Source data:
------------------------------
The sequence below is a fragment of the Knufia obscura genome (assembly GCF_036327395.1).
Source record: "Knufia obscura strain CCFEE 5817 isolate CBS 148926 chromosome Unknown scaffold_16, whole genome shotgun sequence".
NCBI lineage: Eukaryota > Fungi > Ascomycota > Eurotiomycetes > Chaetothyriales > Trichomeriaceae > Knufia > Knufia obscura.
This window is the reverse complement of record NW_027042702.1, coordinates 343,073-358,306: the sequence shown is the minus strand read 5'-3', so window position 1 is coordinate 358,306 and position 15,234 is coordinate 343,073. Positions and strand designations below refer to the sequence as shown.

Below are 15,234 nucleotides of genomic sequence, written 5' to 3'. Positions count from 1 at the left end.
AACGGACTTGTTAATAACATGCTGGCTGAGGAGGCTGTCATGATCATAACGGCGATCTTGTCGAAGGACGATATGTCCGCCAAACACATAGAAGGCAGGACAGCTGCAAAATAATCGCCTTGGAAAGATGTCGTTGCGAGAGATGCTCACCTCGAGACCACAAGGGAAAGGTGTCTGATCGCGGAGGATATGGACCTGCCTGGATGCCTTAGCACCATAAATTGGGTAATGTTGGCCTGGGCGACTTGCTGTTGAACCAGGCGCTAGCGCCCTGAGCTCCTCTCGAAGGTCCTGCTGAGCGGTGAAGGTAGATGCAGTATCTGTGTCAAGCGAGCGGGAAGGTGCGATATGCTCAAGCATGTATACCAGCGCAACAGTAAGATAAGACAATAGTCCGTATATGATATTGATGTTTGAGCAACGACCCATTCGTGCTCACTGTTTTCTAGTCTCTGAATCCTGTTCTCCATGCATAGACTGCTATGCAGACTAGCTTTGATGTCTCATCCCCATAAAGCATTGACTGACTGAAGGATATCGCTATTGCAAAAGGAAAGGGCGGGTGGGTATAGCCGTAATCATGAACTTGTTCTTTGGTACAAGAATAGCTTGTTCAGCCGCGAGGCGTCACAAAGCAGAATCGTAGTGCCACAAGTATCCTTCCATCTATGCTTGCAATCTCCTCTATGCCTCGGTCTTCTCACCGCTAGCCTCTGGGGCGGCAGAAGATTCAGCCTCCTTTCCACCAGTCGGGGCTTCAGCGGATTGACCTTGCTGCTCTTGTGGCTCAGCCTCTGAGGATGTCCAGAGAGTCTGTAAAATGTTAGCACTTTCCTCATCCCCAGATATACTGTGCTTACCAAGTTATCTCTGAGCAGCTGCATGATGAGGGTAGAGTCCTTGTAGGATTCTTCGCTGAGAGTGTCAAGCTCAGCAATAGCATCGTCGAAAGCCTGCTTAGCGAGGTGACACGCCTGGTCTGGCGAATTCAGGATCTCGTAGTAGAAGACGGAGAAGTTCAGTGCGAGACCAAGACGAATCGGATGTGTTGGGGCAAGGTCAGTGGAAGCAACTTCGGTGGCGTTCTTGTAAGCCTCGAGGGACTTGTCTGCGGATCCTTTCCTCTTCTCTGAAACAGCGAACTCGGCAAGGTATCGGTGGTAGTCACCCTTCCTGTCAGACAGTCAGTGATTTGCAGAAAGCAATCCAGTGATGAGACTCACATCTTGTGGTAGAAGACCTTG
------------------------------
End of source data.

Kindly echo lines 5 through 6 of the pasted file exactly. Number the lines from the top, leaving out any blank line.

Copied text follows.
Below are 15,234 nucleotides of genomic sequence, written 5' to 3'. Positions count from 1 at the left end.
AACGGACTTGTTAATAACATGCTGGCTGAGGAGGCTGTCATGATCATAACGGCGATCTTGTCGAAGGACGATATGTCCGCCAAACACATAGAAGGCAGGACAGCTGCAAAATAATCGCCTTGGAAAGATGTCGTTGCGAGAGATGCTCACCTCGAGACCACAAGGGAAAGGTGTCTGATCGCGGAGGATATGGACCTGCCTGGATGCCTTAGCACCATAAATTGGGTAATGTTGGCCTGGGCGACTTGCTGTTGAACCAGGCGCTAGCGCCCTGAGCTCCTCTCGAAGGTCCTGCTGAGCGGTGAAGGTAGATGCAGTATCTGTGTCAAGCGAGCGGGAAGGTGCGATATGCTCAAGCATGTATACCAGCGCAACAGTAAGATAAGACAATAGTCCGTATATGATATTGATGTTTGAGCAACGACCCATTCGTGCTCACTGTTTTCTAGTCTCTGAATCCTGTTCTCCATGCATAGACTGCTATGCAGACTAGCTTTGATGTCTCATCCCCATAAAGCATTGACTGACTGAAGGATATCGCTATTGCAAAAGGAAAGGGCGGGTGGGTATAGCCGTAATCATGAACTTGTTCTTTGGTACAAGAATAGCTTGTTCAGCCGCGAGGCGTCACAAAGCAGAATCGTAGTGCCACAAGTATCCTTCCATCTATGCTTGCAATCTCCTCTATGCCTCGGTCTTCTCACCGCTAGCCTCTGGGGCGGCAGAAGATTCAGCCTCCTTTCCACCAGTCGGGGCTTCAGCGGATTGACCTTGCTGCTCTTGTGGCTCAGCCTCTGAGGATGTCCAGAGAGTCTGTAAAATGTTAGCACTTTCCTCATCCCCAGATATACTGTGCTTACCAAGTTATCTCTGAGCAGCTGCATGATGAGGGTAGAGTCCTTGTAGGATTCTTCGCTGAGAGTGTCAAGCTCAGCAATAGCATCGTCGAAAGCCTGCTTAGCGAGGTGACACGCCTGGTCTGGCGAATTCAGGATCTCGTAGTAGAAGACGGAGAAGTTCAGTGCGAGACCAAGACGAATCGGATGTGTTGGGGCAAGGTCAGTGGAAGCAACTTCGGTGGCGTTCTTGTAAGCCTCGAGGGACTTGTCTGCGGATCCTTTCCTCTTCTCTGAAACAGCGAACTCGGCAAGGTATCGGTGGTAGTCACCCTTCCTGTCAGACAGTCAGTGATTTGCAGAAAGCAATCCAGTGATGAGACTCACATCTTGTGGTAGAAGACCTTG